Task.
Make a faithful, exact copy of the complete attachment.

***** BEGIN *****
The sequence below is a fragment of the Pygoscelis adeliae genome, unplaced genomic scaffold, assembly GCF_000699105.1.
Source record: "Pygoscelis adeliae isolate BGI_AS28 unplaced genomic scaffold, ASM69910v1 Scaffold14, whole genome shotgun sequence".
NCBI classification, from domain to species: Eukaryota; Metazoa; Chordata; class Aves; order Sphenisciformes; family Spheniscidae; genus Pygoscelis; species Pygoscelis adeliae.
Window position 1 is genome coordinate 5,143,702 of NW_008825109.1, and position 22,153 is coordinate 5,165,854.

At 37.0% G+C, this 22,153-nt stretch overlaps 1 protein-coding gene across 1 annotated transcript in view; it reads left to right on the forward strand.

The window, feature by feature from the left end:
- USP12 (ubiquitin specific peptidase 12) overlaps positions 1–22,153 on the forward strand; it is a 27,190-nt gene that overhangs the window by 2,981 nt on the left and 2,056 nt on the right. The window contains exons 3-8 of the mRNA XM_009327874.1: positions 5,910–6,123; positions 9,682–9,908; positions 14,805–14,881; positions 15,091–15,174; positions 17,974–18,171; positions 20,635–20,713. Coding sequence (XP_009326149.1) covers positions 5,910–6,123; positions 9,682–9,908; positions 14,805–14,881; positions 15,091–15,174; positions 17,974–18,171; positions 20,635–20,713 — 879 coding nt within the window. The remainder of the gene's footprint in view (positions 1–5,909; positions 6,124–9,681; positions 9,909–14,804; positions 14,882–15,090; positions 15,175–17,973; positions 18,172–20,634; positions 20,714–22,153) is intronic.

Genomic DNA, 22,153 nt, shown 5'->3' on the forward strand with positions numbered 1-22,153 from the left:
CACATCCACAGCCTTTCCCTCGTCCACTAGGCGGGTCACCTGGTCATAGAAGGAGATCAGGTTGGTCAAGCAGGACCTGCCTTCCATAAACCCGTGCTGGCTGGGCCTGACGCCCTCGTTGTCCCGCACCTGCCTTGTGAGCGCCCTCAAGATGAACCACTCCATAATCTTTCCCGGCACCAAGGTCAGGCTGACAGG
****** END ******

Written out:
The sequence below is a fragment of the Pygoscelis adeliae genome, unplaced genomic scaffold, assembly GCF_000699105.1.
Source record: "Pygoscelis adeliae isolate BGI_AS28 unplaced genomic scaffold, ASM69910v1 Scaffold14, whole genome shotgun sequence".
NCBI classification, from domain to species: Eukaryota; Metazoa; Chordata; class Aves; order Sphenisciformes; family Spheniscidae; genus Pygoscelis; species Pygoscelis adeliae.
Window position 1 is genome coordinate 5,143,702 of NW_008825109.1, and position 22,153 is coordinate 5,165,854.

At 37.0% G+C, this 22,153-nt stretch overlaps 1 protein-coding gene across 1 annotated transcript in view; it reads left to right on the forward strand.

The window, feature by feature from the left end:
- USP12 (ubiquitin specific peptidase 12) overlaps positions 1–22,153 on the forward strand; it is a 27,190-nt gene that overhangs the window by 2,981 nt on the left and 2,056 nt on the right. The window contains exons 3-8 of the mRNA XM_009327874.1: positions 5,910–6,123; positions 9,682–9,908; positions 14,805–14,881; positions 15,091–15,174; positions 17,974–18,171; positions 20,635–20,713. Coding sequence (XP_009326149.1) covers positions 5,910–6,123; positions 9,682–9,908; positions 14,805–14,881; positions 15,091–15,174; positions 17,974–18,171; positions 20,635–20,713 — 879 coding nt within the window. The remainder of the gene's footprint in view (positions 1–5,909; positions 6,124–9,681; positions 9,909–14,804; positions 14,882–15,090; positions 15,175–17,973; positions 18,172–20,634; positions 20,714–22,153) is intronic.

Genomic DNA, 22,153 nt, shown 5'->3' on the forward strand with positions numbered 1-22,153 from the left:
CACATCCACAGCCTTTCCCTCGTCCACTAGGCGGGTCACCTGGTCATAGAAGGAGATCAGGTTGGTCAAGCAGGACCTGCCTTCCATAAACCCGTGCTGGCTGGGCCTGACGCCCTCGTTGTCCCGCACCTGCCTTGTGAGCGCCCTCAAGATGAACCACTCCATAATCTTTCCCGGCACCAAGGTCAGGCTGACAGG